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Doctor Spotlight: Dr. Jane Whang

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Dr. Jane Whang’s volunteer work spans two decades and two careers providing much-needed services around the globe. She’s volunteered in countries throughout Africa and Asia, including China, Nepal, and Thailand. This summer, Dr. Whang will travel to San Cristobal for her first mission trip to Mexico.

 

She started volunteering as a teacher, before shifting course to dentistry. Dr. Whang often is the only dentist on the mission trips, where she treats as many as 40 to 50 patients a day. The need is so great in the communities she visits, that long lines typically form hours before the clinical team has even arrived.

 

“Most of the time, we’re doing emergency care to get the patients out of pain,” she said. “They’re in so much pain, but they don’t have access to care or the money to pay for it. When you help them, they’re so grateful and appreciative.”

 

Dr. Whang took a non-traditional path to dentistry, led by her desire to help people and provide that kind of hands-on care. When she was younger, she dreamed of being a teacher. She first became interested in the medical field as an undergraduate at Barnard College, but decided to pursue her long-time goal instead. She earned her M.A. in Elementary Education from Columbia University and taught 8th grade science in New York City for four years. Soon, however, her interest in medicine inspired her to return to school.

 

“I knew I didn’t want a traditional career in medicine,” Dr. Whang recalled. “I was pondering different paths and dentistry came up. I was interested in the hands-on aspect to it. I liked that you could clearly see the final results and know when you’ve made a difference for your patient.”

 

She went on to get her D.D.S. from Columbia University College of Dental Medicine. While it was a somewhat circuitous path, Dr. Whang said she is glad to have had the experience teaching. “I really think it was a blessing because it’s allowed me to be a different kind of dentist and it led me to Benevis because it aligned with my desire to work with children,” she said.

 

After graduation, Dr. Whang joined a private practice. While she enjoyed the clinical work, she felt something was missing. A volunteer job in a neighboring state compelled her to take her career in a different direction.

 

“Once a week I started working at this practice in New Jersey where I had the opportunity to work with children who didn’t always have that access to care,” she said. “I loved it. I realized that was the kind of dentistry I wanted to practice.”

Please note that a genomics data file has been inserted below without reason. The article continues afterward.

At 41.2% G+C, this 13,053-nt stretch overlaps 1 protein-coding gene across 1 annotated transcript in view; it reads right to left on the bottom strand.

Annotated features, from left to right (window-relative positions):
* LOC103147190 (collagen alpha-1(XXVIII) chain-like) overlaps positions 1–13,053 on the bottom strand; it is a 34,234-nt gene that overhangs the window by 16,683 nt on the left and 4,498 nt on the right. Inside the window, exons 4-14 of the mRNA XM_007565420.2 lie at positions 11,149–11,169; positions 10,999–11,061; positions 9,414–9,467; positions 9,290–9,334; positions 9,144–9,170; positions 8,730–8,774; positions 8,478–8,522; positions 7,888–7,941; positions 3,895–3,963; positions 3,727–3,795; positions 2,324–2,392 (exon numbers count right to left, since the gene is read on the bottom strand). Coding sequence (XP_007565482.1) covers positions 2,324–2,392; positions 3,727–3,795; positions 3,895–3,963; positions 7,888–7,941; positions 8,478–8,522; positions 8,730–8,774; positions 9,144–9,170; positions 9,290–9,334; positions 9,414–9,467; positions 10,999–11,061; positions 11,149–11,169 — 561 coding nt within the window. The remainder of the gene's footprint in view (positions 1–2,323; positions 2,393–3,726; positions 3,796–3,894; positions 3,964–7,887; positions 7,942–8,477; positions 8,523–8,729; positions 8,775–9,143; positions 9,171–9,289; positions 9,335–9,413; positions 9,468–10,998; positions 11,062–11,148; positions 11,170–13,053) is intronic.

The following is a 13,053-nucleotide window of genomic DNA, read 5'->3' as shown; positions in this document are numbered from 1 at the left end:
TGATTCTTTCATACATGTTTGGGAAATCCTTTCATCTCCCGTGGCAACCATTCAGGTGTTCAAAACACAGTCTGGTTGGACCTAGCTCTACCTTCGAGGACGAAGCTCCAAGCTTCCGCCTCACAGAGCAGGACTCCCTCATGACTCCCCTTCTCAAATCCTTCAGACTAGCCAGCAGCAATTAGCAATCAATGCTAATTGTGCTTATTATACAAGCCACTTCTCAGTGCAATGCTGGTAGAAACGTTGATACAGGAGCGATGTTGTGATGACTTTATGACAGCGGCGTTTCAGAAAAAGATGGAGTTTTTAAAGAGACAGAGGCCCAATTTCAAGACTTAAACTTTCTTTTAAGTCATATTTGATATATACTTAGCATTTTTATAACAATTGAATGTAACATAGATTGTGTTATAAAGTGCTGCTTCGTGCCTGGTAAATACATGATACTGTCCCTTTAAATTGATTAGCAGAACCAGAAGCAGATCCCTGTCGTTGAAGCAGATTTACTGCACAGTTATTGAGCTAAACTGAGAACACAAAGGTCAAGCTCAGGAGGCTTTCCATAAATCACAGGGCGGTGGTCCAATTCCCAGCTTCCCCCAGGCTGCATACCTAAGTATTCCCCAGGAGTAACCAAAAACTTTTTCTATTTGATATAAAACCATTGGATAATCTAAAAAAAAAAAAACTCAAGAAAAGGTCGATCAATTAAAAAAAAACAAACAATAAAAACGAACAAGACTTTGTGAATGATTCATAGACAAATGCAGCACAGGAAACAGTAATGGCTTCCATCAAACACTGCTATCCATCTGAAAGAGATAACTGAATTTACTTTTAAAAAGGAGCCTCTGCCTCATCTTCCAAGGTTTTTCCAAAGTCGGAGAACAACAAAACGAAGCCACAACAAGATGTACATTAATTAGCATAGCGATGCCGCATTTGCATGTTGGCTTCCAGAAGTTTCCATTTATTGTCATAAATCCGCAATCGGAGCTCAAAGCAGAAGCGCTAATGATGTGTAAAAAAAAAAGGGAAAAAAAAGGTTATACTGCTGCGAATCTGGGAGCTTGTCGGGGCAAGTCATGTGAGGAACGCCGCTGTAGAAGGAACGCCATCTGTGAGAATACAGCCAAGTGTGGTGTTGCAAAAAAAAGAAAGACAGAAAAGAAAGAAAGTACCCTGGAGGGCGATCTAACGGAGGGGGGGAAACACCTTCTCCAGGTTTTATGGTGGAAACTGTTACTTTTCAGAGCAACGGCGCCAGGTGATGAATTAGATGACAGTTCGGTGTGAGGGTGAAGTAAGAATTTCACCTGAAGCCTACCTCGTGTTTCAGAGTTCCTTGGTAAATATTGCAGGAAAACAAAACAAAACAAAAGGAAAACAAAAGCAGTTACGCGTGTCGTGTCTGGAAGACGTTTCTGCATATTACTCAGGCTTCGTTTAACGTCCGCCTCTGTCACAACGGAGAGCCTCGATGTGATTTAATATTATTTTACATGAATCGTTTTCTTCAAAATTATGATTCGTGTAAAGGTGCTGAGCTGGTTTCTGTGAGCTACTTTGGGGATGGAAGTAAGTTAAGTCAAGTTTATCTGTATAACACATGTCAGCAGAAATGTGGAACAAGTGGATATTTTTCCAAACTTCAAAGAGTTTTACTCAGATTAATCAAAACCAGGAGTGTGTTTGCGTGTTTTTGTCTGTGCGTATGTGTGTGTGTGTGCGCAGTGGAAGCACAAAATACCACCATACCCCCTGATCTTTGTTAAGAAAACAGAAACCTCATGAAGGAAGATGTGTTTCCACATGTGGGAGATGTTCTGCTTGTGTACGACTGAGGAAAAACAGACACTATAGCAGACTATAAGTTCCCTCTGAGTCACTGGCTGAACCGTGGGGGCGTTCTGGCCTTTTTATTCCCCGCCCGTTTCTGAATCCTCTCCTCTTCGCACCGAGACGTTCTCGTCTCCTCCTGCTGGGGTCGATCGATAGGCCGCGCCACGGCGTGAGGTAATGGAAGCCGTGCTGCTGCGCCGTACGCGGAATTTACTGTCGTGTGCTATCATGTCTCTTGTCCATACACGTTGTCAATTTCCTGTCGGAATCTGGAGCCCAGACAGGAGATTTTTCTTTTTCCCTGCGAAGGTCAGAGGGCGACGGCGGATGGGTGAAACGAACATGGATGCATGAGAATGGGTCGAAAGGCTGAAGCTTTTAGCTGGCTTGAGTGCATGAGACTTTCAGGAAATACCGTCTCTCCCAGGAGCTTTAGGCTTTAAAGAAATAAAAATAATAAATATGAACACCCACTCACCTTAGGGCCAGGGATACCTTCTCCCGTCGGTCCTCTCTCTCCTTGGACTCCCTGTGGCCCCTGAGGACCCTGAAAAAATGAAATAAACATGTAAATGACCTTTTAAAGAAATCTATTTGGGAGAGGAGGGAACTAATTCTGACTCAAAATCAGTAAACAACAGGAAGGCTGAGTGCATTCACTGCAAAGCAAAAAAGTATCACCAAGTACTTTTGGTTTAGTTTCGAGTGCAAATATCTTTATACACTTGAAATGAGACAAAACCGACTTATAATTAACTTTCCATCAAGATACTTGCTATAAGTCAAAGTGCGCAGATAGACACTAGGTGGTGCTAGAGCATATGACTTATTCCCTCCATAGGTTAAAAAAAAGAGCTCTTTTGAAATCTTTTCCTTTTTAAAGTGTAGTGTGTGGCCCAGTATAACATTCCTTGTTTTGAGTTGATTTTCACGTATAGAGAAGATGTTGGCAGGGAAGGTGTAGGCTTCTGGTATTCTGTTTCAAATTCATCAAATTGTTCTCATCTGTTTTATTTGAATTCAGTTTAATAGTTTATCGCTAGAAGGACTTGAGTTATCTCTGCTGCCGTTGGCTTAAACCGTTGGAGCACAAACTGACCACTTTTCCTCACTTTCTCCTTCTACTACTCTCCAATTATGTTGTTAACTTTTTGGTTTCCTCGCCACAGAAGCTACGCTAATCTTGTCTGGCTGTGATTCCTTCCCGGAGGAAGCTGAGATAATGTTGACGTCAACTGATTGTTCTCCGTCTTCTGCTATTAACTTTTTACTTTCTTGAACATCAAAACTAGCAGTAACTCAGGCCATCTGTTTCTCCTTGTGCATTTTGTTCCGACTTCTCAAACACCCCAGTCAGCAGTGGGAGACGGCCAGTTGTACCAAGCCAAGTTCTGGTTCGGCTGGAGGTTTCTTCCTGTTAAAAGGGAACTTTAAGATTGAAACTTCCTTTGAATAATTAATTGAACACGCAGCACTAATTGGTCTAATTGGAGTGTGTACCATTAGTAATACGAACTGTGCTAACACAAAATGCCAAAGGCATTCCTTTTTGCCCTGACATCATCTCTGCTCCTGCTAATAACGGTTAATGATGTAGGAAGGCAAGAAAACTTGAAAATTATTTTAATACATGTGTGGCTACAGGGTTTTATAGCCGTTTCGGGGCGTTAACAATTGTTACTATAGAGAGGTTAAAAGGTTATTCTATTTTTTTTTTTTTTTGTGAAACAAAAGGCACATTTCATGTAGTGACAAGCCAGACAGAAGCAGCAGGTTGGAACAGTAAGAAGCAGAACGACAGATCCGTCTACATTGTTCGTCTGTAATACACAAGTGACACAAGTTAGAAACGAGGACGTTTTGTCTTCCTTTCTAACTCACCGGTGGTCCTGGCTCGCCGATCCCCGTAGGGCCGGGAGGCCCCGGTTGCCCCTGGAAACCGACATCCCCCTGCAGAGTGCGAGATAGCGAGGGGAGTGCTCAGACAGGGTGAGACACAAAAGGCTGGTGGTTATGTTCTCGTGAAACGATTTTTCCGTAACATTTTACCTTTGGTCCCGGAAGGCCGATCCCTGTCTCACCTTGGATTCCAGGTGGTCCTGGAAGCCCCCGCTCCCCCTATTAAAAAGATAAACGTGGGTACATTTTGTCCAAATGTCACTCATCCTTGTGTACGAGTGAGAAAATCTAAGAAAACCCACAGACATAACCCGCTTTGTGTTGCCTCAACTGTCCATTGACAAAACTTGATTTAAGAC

Dr. Whang joined Benevis in 2009 as an Associate Dentist working in the Washington, D.C. area. The company’s mission to provide access to care for underserved communities was right in line with the volunteer work she was so passionate about and had been doing for years. At first, she wasn’t interested in going into management, but her manager and mentor saw potential in her. Now, Dr. Whang serves as Benevis’ Regional Director of Clinical for the East Region and strives to inspire young dentists in the same way.

 

“She challenged me and supported me, and I’m so thankful for her,” Dr. Whang said. “She recognized things in me that I didn’t recognize in myself. I want to grow and mentor young dentists to challenge themselves in different ways so they can really do their best.”

 

As a Dental Services Organization (DSO), Benevis provides Dr. Whang the flexibility to continue her volunteer work abroad. Unfortunately, she sees some of the same problems here in the U.S. as on her mission trips. She still recalls helping to open a new Benevis practice several years ago in an underserved area of Salisbury, Md. Nearly every patient who came in had rampant tooth decay.

 

“It was a bit overwhelming and kind of sad,” Dr. Whang said. “But now when I go back there, I see the same patients who have been coming to us for years and they are cavity free. You really know that we’ve made an impact in the community.”

 

In addition to helping individual patients, it’s fulfilling to know they have learned better dental care, she added. When they pass that knowledge along to their children, generations will benefit from better oral health.

 

“Oftentimes when I go on these mission trips, I’m doing the same things that I do here, but it gives you a renewed affirmation of what you do,” Dr. Whang said. “I just realize, wow, God led me to a profession that really allows me to make a difference. I’m really thankful for that.”

 

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